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I installed VirtualBox on my new Mac mini, running macOS Mojave, and it randomly crashes the computer (sometimes it does, other times it doesn't).

The last time it crashed such that both my monitors (that are plugged into the Mac mini through USB-C to HDMI adapters) were not working. I spent close to 2 hours trying to figure out what happened. I was sure it was something internal, and not the USB-C ports, because I was able to open recovery (by pressing and holding Command + R during boot) and see what's being displayed, but I wouldn't see anything when I'd normally turn on my computer.

After 2 hours of trying different things, I plugged one of my screens into HDMI (instead of USB-C) and saw the password screen, logged in, and the USB-C ports started working again.

Can someone explain what is going on here? I started to think that this was the computer trolling me. I never had these problems on either Windows or Linux.

  • It doesn't, at least on my Mac. There it has worked fine for years.It is likely that something else installed on your Mac or other modification is causing this. But then VB is free and while it is generally well-behaved it is slower than paid alternatives. In other words it may not be compatible with your system as configured. You may need to visit the VB forums for more specific expertise. – Steve Chambers Jun 2 at 11:50
  • If you completely uninstall the software do the crashes go away? ( or do you know this software is causing the crash and you want to know how that mechanism or instability works?) – bmike Jun 2 at 12:10
  • @bmike, yes. The crashes happen only when I start one of my Linux virtual machines. I press "start" and my computer reboots. – hey_you Jun 2 at 12:40
  • @bmike I just want too find out why this happens. – hey_you Jun 2 at 12:42
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    @jksoegaard I don't even have a touch bar, how the heck did it crash? Lol. I have a mac mini. – hey_you Jun 2 at 16:18
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This is commonly due to bugs in VirtualBox.

VirtualBox installs itself as a kernel extension directly into the lowest level of kernel software running on your Mac affecting stability of the system as a whole. This is why you need to enter an administrative user’s password in order to install VirtualBox.

To fix this, ensure that you have the latest software versions of VirtualBox, add-on packs and macOS installed. Double-check your virtual machine configuration for configuration errors (especially if you’re using PCIe pass-through or similar).

If this doesn’t solve your problem, I will advise using a different virtualization system such as VMware Fusion or Parallels Desktop.

  • Worth keeping in mind that almost any virtual machine will install itself this way because of the need to do kernel-level things with the CPU -- it's not like it was lazy programming on the part of the developers of VirtualBox. Only full-emulation VMs can install and run as an ordinary user, and full-emulation is far slower. – Mark Jun 2 at 18:44
  • I didn't say it was lazy programming, nor did I say that VirtualBox is different in this regard compared to many other popular options. However, if you're trying to say that non-full-emulation VMs requires the installation of third party kernel extensions, such as it is done by VirtualBox, then it is actually incorrect. macOS comes with the capabilities built-in for hardware assisted virtualisation without requiring you to install a third party kernel extension. – jksoegaard Jun 2 at 19:08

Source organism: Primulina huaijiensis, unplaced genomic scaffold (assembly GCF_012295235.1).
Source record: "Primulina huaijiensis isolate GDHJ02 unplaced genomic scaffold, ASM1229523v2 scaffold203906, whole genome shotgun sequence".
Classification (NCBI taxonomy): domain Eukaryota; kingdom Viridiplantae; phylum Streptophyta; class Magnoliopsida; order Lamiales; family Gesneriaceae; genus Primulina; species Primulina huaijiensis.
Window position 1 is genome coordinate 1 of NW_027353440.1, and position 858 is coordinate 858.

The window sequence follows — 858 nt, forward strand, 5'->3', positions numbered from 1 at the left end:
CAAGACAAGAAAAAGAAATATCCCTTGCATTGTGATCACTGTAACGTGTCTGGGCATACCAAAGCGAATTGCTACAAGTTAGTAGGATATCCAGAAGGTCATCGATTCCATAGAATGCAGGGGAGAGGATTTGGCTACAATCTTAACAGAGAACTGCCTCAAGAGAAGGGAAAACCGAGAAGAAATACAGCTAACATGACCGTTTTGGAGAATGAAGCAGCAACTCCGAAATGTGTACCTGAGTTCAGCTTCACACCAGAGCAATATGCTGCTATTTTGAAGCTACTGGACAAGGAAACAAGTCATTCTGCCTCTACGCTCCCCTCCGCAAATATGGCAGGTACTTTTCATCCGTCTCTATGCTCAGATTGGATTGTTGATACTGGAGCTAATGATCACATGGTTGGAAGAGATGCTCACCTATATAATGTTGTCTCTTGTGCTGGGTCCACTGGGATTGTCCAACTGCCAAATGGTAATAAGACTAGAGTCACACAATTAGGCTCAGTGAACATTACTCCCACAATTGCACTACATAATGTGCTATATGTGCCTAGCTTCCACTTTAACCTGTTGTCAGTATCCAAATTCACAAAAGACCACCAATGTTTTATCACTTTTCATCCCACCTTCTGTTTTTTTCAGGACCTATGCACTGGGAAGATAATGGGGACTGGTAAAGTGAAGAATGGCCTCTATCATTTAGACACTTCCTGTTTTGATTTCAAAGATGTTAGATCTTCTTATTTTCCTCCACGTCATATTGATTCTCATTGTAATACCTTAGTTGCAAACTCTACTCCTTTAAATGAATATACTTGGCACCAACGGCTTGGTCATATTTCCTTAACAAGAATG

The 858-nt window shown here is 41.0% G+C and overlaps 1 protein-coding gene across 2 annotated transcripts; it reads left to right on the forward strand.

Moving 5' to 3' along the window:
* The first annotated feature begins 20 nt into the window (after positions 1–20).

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    It doesn't matter what my settings are, they still shouldn't crash the OS and make the computer restart. I did make sure that I am running the latest everything, and it still crashes. I also tried previous versions of virtualbox, but, alas, they don't work either. – hey_you Jun 9 at 5:48
  • Of course it is never supposed to crash your computer - but bugs happen - also in VirtualBox. I have had a lot of experience with VirtualBox, and I have seen quite a few bugs compared to VMware. Especially in the accelerated graphics drivers. – jksoegaard Jun 9 at 7:23
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Random crashes have happened to me several times after upgrading from VirtualBox 5.2 to 6.0. If you are using 6.0, try downgrading to 5.2.

jrh

  • Tried. Didn't work. – hey_you Jun 29 at 6:11
  • I have the latest Virtual Box and MacPro and it always shuts down the mac when I start Ubuntu 18.04. Then it loads up fine after the restart. – timv Aug 28 at 2:44
  • Hello and sorry about commenting on this late, but this should be a comment rather than an answer (as it doesn't answer the question). – Sam Sep 9 at 17:23
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I found this worked for us:

VirtualBoxVM --startvm <name|UUID>
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We're looking for long answers that provide some explanation and context. Don't just give a one-line answer; explain why your answer is right, ideally with citations. Answers that don't include explanations may be removed.

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    Hello, and welcome to Ask Different. In your answer, would you please include (1) what this command does, and (2) how to use it properly? Also, this command appears to only start VBox VMs, which doesn't answer the questions of what is happening to cause the crash, and why. Please edit your answer accordingly, as in it's current state it might be removed. – Sam Sep 9 at 17:20

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